America is mired in debt—more than $30,000 for every man, woman, and child. Bitter fighting over deficits, taxes, and spending bedevils Washington, D.C., even as partisan gridlock has brought the government to the brink of default. Yet the more politicians on both sides of the aisle rant and the citizenry fumes, the more things seem to remain the same.
In White House Burning, Simon Johnson and James Kwak—authors of the national best seller 13 Bankers and cofounders of The Baseline Scenario, a widely cited blog on economics and public policy—demystify the national debt, explaining whence it came and, even more important, what it means to you and to future generations. They tell the story of the Founding Fathers’ divisive struggles over taxes and spending. They chart the rise of the almighty dollar, which makes it easy for the United States to borrow money. They account for the debasement of our political system in the 1980s and 1990s, which produced today’s dysfunctional and impotent Congress. And they show how, if we persist on our current course, the national debt will harm ordinary Americans by reducing the number of jobs, lowering living standards, increasing inequality, and forcing a sudden and drastic reduction in the government services we now take for granted.
But Johnson and Kwak also provide a clear and compelling vision for how our debt crisis can be solved while strengthening our economy and preserving the essential functions of government. They debunk the myth that such crucial programs as Social Security and Medicare must be slashed to the bone. White House Burning looks squarely at the burgeoning national debt and proposes to defuse its threat to our well-being without forcing struggling middle-class families and the elderly into poverty.
Carefully researched and informed by the same compelling storytelling and lucid analysis as 13 Bankers, White House Burning is an invaluable guide to the central political and economic issue of our time. It is certain to provoke vigorous debate.
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Perhaps more importantly, their chain of causation can lead to false conclusions.Read Full Review of White House Burning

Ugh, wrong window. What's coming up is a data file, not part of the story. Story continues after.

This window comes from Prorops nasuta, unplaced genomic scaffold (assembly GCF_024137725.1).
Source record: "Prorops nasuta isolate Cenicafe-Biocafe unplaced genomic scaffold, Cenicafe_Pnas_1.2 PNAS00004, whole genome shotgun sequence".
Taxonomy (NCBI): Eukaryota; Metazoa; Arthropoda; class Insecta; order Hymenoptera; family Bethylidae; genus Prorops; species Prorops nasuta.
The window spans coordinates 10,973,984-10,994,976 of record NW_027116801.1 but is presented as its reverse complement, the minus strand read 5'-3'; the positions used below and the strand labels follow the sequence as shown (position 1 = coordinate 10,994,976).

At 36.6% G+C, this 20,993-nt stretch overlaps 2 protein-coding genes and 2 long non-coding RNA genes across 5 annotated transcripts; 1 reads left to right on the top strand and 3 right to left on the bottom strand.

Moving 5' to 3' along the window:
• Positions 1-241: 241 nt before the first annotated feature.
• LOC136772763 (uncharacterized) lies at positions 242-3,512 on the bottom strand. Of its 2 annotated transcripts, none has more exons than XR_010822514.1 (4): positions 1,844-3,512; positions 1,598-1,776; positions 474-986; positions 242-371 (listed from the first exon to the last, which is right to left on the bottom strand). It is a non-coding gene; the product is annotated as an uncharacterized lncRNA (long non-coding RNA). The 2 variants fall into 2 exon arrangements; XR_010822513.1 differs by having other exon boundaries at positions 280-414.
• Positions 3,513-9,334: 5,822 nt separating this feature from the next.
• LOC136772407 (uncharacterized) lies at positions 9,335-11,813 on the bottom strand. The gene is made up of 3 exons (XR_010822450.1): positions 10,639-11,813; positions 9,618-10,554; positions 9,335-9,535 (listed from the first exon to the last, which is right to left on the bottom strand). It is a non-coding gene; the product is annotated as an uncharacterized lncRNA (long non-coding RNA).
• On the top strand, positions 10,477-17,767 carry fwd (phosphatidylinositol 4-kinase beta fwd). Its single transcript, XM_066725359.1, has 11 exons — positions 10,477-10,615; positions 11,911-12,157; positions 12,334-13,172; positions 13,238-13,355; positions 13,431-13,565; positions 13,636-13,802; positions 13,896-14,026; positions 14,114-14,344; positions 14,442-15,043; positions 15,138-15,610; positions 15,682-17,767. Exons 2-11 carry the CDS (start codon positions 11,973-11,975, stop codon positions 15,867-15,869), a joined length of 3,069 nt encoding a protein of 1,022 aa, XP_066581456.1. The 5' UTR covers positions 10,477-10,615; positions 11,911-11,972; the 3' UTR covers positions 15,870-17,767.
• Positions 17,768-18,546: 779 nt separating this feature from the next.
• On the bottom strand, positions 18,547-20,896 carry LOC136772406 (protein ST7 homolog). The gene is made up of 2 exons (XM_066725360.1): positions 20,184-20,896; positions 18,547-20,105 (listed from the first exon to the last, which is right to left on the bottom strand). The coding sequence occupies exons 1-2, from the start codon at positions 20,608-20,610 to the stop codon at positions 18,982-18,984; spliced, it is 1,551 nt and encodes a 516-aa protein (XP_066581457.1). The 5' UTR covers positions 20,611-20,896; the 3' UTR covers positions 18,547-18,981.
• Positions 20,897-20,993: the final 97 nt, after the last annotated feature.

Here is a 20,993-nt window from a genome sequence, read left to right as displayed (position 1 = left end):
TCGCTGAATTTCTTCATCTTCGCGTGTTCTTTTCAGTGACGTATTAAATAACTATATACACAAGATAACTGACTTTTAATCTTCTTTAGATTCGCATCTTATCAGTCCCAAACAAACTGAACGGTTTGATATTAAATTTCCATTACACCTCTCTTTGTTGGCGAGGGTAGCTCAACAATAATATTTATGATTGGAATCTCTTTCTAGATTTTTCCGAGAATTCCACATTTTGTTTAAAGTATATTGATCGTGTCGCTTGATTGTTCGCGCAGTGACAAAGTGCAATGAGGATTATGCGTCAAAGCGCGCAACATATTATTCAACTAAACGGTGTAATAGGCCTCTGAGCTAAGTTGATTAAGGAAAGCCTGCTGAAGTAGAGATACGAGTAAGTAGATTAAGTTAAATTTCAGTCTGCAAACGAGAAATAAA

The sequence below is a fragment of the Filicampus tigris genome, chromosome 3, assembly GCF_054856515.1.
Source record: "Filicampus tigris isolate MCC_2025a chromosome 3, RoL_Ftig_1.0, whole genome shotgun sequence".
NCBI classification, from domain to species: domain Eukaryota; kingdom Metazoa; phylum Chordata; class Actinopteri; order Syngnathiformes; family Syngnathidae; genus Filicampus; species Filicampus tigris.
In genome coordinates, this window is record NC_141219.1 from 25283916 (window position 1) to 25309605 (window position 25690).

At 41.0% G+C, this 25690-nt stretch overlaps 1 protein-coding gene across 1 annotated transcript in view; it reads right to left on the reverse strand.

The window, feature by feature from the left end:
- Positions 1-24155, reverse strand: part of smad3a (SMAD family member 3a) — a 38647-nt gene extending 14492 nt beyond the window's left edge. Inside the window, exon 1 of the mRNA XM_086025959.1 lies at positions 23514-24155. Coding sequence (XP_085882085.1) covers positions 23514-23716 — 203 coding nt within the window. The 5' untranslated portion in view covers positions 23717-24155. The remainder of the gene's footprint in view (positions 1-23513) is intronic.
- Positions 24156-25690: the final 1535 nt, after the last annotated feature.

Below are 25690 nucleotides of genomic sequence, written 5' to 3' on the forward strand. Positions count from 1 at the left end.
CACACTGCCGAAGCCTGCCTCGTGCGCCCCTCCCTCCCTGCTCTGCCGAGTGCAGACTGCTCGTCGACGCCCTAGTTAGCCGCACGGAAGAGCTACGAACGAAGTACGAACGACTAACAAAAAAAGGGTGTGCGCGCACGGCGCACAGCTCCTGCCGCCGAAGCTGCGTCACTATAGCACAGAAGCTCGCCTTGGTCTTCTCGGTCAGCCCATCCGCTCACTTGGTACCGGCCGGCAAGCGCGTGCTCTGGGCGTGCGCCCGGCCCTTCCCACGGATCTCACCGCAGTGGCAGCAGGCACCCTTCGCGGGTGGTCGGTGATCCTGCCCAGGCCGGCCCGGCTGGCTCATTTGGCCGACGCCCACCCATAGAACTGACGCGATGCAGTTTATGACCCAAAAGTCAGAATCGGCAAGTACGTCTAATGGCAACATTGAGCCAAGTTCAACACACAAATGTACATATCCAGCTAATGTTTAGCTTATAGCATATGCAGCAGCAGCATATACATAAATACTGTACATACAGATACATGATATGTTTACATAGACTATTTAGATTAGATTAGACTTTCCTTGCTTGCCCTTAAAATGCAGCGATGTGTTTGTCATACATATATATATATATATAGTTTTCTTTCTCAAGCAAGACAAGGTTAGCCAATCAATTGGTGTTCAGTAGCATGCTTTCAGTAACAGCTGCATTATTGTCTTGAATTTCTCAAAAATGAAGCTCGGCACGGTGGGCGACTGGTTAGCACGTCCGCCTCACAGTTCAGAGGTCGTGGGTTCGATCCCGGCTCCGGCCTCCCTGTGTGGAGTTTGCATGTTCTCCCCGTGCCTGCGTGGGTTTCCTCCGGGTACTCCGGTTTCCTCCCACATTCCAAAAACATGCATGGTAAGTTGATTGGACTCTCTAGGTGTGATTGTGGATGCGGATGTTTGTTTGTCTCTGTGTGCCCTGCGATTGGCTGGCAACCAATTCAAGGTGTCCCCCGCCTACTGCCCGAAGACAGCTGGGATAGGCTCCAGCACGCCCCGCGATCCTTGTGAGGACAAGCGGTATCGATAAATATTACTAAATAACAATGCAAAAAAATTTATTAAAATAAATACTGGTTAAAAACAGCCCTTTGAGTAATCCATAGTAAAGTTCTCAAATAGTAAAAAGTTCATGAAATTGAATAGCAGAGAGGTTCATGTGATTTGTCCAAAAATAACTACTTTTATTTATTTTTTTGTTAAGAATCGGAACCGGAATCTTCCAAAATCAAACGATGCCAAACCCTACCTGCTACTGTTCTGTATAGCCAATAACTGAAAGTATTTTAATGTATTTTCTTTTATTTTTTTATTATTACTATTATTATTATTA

White House Burning is a thorough, scholarly account of how the country got into this predicament and how it can dig its way out.Read Full Review of White House Burning
Johnson and Kwak thankfully dispel the widespread notion that a national debt totaling trillions of dollars means the government is too big.Read Full Review of White House Burning
But incurring debt is easier than reducing the debt. And here, authors Johnson and Kwak nail the big issue of the day.Read Full Review of White House Burning
. . .readers will agree that government should stop heaping debt upon debt. They may be less enthusiastic when Johnson and Kwak propose to increase Medicare premiums, introduce a value-added tax and phase out the mortgage-interest deduction.Read Full Review of White House Burning
White House Burning misdirects our attention to public debts and continues to promote an antiquated conception of how money and government work.Read Full Review of White House Burning
. . .so sensible, thoroughly researched and non ideological that its ideas are worth sharing.Read Full Review of White House Burning
Carefully researched. . .White House Burning is an invaluable guide to the central political and economic issue of our time.Read Full Review of White House Burning
There are many terrific things in the book "White House Burning" and I can honestly say reading it was a labor of love.Read Full Review of White House Burning
White House Burning is an excellent explication of how sheer ignorance of history (not to mention economics) can lead to policy prescriptions sure to lead to disaster.Read Full Review of White House Burning
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